On 22 June 2006, the Union Government allowed duty-free import of wheat by private parties and halted all exports of pulses with immediate effect. The decision, taken at a meeting of the Cabinet Committee on Prices (CCP), follows spiralling prices of these two essential commodities. Even at the wholesale end, spot wheat was quoting at Rs 865 a quintal in Delhi, 13.8 per cent more than last years corresponding level of 760 a quintal.
The increase has been sharper in pulses: from Rs 1,748 to Rs 2,450 (40 per cent) for chana or chickpea and from Rs 1,855 to Rs 3,155 (70 per cent per cent) for urad or black gram.
"We have now allowed flour millers, biscuit manufacturers and bread makers to import wheat on the same condition applicable to the State Trading Corporation of India (STC)," the Union Agriculture and Food Minister, Mr Sharad Pawar, said.
Till now, wheat was freely importable at 50 per cent duty, with STC given approval to import up to 35 lakh tonnes (lt) duty-free for the public distribution system. The new decision will allow private actual users also to import wheat at zero duty.
Earlier in February, the Centre decided to import wheat for buffer stocks. First, it floated a tender to import five lakh tonnes. The tender was won by Australias AWB Ltd. The import has, however, run into problems after 91,000 tonnes were shipped to the country on quality issues.
The Centre subsequently floated two tenders, the first to import 30 lakh tonnes of which only eight lakh tonnes were contracted and the second for 22 lakh tonnes.
Mr Pawar did not indicate any quantitative limits on duty-free imports on private account, even while stressing that they would be allowed "till the start of the next rabi harvest". This would mean till end-March 2007, which is also the cut-off date for duty-free import of pulses that the Government announced earlier on June 8.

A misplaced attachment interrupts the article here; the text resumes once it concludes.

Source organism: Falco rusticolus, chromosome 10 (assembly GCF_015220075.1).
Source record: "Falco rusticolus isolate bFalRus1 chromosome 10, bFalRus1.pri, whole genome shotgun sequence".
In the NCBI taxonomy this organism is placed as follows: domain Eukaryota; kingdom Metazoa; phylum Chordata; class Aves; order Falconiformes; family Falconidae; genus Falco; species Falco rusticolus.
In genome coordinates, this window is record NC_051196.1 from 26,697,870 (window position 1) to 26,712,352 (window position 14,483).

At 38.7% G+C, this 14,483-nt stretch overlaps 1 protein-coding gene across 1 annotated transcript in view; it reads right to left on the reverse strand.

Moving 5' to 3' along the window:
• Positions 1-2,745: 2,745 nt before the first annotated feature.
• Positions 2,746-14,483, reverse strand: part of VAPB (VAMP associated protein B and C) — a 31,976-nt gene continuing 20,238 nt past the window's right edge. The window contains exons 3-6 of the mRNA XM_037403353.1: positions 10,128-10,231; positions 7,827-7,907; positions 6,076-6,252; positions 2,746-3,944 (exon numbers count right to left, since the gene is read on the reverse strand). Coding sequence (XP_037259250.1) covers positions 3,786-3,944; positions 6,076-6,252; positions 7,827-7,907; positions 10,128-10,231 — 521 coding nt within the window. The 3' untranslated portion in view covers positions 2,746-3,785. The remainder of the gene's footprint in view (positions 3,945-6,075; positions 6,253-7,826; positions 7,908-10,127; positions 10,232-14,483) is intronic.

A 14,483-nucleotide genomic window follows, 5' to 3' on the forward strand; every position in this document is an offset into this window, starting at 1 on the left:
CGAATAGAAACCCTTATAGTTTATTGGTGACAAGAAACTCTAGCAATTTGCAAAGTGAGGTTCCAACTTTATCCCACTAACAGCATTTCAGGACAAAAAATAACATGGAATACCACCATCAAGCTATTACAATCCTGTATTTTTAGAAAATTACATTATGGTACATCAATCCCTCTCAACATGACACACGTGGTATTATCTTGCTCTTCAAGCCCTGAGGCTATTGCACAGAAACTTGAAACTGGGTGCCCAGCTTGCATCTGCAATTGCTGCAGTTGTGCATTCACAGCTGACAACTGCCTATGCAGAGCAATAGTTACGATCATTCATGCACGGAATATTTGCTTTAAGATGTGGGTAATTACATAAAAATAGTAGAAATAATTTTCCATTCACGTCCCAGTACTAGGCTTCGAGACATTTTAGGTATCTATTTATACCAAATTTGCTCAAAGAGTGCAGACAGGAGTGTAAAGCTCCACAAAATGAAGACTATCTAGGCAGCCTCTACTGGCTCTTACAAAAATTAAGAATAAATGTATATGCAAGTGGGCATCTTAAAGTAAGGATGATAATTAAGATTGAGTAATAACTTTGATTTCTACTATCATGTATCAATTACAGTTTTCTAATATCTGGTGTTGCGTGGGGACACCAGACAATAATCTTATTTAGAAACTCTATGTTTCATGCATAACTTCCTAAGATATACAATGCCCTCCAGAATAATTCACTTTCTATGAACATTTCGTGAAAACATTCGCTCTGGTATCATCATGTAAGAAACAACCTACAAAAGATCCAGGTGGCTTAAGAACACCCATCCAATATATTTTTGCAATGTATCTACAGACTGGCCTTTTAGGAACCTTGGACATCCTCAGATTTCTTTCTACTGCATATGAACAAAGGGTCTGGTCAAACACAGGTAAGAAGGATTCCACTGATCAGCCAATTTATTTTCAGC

Regarding the export ban on pulses, too, the Minister did not set a definite time limit.
During 2004-05, the country exported 2.46 lt of pulses worth Rs 553.81 crore. Last year, total exports were estimated at around 3.5 lt. Of this, one lt was accounted for by chickpea (kabuli chana), with split lentils (chana dal, moong dal and urad dal) making up the rest.
On the other hand, imports have ranged between 22.18 lt (Rs 3,160.16 crore) in 2001-02 and 12.96 lt (Rs 1,718.64 crore) in 2004-05, as domestic output has stagnated at 120-140 lt since the mid-eighties.
State-owned PEC Ltd and Nafed have also been asked to undertake additional imports to ensure adequate market supplies.
The ban on exports comes at a time when Indian pulses, especially Kabuli chana, has been gaining ground in Pakistan and Sri Lanka.
The other decision taken at the CCP meeting was to allow duty-free import of sugar till September 30, just before the start of the next crushing season beginning October. The importers will, however, have to pay the countervailing duty of Rs 850 a tonne, equal to the excise duty payable by local mills.
"The move will have no impact, as the London Daily Price is now $460 per tonne. Adding freight of $50-60 and port discharge costs of $10, the landed cost comes to over $520 per tonne or Rs 23 per kg, excluding the CVD, local transport and margins. The imports are to be allowed under tariff rate quota.
The CCP has also directed the Cabinet Secretary to look into the existing regulations governing commodities market and recommend appropriate steps pending the enactment of the Forward Contracts Regulation (Amendment).